Dave Stafford
An Indiana Supreme Court ruling that a conviction of possession of a firearm by a serious violent felon cannot have a sentence enhanced under the habitual offender statute does not apply when the enhancement came for a separate conviction, the Indiana Court of Appeals held Monday.
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Pair convicted in liquor store killing not entitled to DNA evidence

April 8, 2013
Dave Stafford
Two men sentenced more than 20 years ago for murder and Class C felony attempted robbery were not improperly denied post-conviction relief when they couldn’t obtain DNA evidence they said would prove exculpatory, the Indiana Court of Appeals ruled Monday.
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Judge allows Corcoran to appeal denial of habeas corpus

April 1, 2013
Jennifer Nelson
Joseph Corcoran, who has been sentenced to death for killing four men in 1997, will be allowed to appeal the denial of his petition for habeas corpus to the 7th Circuit Court of Appeals.
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Man may not have drug sentence reduced after pleading guilty

March 29, 2013
Jennifer Nelson
The 7th Circuit Court of Appeals affirmed the denial of a defendant’s request to reduce his sentence after he pleaded guilty to distributing crack cocaine. The judges also pointed out concerns with the use of a form order in his case.
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Bill reforming criminal code passes Senate committee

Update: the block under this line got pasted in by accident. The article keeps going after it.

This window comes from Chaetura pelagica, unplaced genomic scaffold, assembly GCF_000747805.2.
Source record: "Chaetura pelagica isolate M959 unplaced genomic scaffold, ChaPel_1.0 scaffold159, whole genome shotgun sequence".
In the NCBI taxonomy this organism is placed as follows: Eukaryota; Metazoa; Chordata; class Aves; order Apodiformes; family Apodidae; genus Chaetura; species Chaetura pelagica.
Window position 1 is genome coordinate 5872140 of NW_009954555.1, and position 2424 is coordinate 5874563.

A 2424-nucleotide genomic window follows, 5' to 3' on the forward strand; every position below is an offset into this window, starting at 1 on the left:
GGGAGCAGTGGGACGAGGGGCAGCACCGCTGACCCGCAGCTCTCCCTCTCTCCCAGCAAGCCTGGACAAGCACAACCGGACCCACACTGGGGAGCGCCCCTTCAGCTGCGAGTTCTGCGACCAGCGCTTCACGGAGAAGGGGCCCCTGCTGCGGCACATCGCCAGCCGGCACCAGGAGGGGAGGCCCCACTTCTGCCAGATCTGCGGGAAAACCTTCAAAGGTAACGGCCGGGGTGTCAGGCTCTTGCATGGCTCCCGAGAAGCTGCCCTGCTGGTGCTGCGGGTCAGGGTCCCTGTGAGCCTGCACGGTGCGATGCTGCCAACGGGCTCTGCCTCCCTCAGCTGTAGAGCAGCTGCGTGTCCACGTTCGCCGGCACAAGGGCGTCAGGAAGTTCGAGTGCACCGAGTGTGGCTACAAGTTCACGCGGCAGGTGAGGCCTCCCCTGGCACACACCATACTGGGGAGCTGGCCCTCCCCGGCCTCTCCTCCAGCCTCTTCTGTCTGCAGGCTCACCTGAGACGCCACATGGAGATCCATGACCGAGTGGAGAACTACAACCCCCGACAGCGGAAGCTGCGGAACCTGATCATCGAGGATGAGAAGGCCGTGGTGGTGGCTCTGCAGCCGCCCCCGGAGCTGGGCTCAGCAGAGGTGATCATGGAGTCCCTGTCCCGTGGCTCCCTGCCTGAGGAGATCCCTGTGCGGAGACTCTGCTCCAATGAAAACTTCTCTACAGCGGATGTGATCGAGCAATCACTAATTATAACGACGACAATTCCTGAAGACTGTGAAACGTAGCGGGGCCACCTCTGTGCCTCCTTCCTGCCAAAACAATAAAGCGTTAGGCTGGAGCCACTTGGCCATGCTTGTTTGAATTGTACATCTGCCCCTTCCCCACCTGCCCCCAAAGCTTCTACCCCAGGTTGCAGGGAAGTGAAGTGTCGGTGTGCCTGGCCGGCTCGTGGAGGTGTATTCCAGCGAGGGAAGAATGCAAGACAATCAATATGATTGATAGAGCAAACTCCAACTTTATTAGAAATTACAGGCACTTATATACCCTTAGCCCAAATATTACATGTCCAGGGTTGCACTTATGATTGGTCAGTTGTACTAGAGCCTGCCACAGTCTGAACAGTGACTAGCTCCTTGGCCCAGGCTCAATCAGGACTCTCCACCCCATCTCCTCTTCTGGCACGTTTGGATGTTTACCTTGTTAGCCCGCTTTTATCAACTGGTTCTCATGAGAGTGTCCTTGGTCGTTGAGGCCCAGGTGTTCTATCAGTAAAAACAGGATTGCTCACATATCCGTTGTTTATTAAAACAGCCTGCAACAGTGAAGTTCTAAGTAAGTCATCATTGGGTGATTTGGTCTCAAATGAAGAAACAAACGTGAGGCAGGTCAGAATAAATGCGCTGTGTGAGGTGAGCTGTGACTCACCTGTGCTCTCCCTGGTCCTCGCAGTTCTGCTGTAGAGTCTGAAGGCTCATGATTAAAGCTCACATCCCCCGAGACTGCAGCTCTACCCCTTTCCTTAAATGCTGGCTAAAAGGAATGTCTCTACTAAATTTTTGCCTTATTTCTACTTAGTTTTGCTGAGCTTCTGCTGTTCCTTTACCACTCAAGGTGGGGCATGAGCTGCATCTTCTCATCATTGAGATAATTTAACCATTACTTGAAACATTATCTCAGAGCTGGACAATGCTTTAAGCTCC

March 29, 2013
IL Staff
The first comprehensive overhaul of Indiana’s felony statutes in more than 35 years passed the Senate Committee on Corrections and Criminal Law Thursday by a vote of 8-1.
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Judges reduce sentence due to ineffective trial counsel

March 27, 2013
Jennifer Nelson
The Indiana Court of Appeals Wednesday ordered a Lake Superior court to resentence a man to 23 years for his convictions stemming from a drunken-driving accident that killed another man. Joseph Scott’s trial attorney was ineffective because he failed to inform Scott of the correct maximum sentence he could face.
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Criminal Code bill gets Senate hearing

March 26, 2013
Marilyn Odendahl
Concerns over sentencing provisions and pleas for adequate funding dominated the Senate hearing on legislation overhauling the state’s criminal code.
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Indiana Senate to hold hearings on crime bills

March 22, 2013
Marilyn Odendahl
Two crime bills moving through the Indiana General Assembly are on the agenda for Senate hearings next week.
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Justices order resentencing on habitual offender sentences